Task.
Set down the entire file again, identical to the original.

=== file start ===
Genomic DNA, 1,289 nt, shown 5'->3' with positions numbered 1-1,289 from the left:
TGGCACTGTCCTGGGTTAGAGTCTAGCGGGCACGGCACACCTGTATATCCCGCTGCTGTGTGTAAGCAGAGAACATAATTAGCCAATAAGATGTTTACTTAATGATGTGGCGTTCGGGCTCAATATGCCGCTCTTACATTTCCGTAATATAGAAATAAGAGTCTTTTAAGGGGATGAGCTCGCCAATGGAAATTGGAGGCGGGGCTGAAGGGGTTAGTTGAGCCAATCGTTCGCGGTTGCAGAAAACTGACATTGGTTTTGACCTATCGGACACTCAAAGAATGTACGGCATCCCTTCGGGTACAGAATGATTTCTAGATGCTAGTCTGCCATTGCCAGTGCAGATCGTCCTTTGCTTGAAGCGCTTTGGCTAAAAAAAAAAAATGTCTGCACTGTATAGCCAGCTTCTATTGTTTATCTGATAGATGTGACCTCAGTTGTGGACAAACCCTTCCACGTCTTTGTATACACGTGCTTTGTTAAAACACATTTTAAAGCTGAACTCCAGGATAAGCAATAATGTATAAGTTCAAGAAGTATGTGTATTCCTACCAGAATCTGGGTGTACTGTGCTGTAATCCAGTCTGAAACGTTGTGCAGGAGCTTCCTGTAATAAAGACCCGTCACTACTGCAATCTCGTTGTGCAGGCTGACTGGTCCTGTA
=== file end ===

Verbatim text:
Genomic DNA, 1,289 nt, shown 5'->3' with positions numbered 1-1,289 from the left:
TGGCACTGTCCTGGGTTAGAGTCTAGCGGGCACGGCACACCTGTATATCCCGCTGCTGTGTGTAAGCAGAGAACATAATTAGCCAATAAGATGTTTACTTAATGATGTGGCGTTCGGGCTCAATATGCCGCTCTTACATTTCCGTAATATAGAAATAAGAGTCTTTTAAGGGGATGAGCTCGCCAATGGAAATTGGAGGCGGGGCTGAAGGGGTTAGTTGAGCCAATCGTTCGCGGTTGCAGAAAACTGACATTGGTTTTGACCTATCGGACACTCAAAGAATGTACGGCATCCCTTCGGGTACAGAATGATTTCTAGATGCTAGTCTGCCATTGCCAGTGCAGATCGTCCTTTGCTTGAAGCGCTTTGGCTAAAAAAAAAAAATGTCTGCACTGTATAGCCAGCTTCTATTGTTTATCTGATAGATGTGACCTCAGTTGTGGACAAACCCTTCCACGTCTTTGTATACACGTGCTTTGTTAAAACACATTTTAAAGCTGAACTCCAGGATAAGCAATAATGTATAAGTTCAAGAAGTATGTGTATTCCTACCAGAATCTGGGTGTACTGTGCTGTAATCCAGTCTGAAACGTTGTGCAGGAGCTTCCTGTAATAAAGACCCGTCACTACTGCAATCTCGTTGTGCAGGCTGACTGGTCCTGTA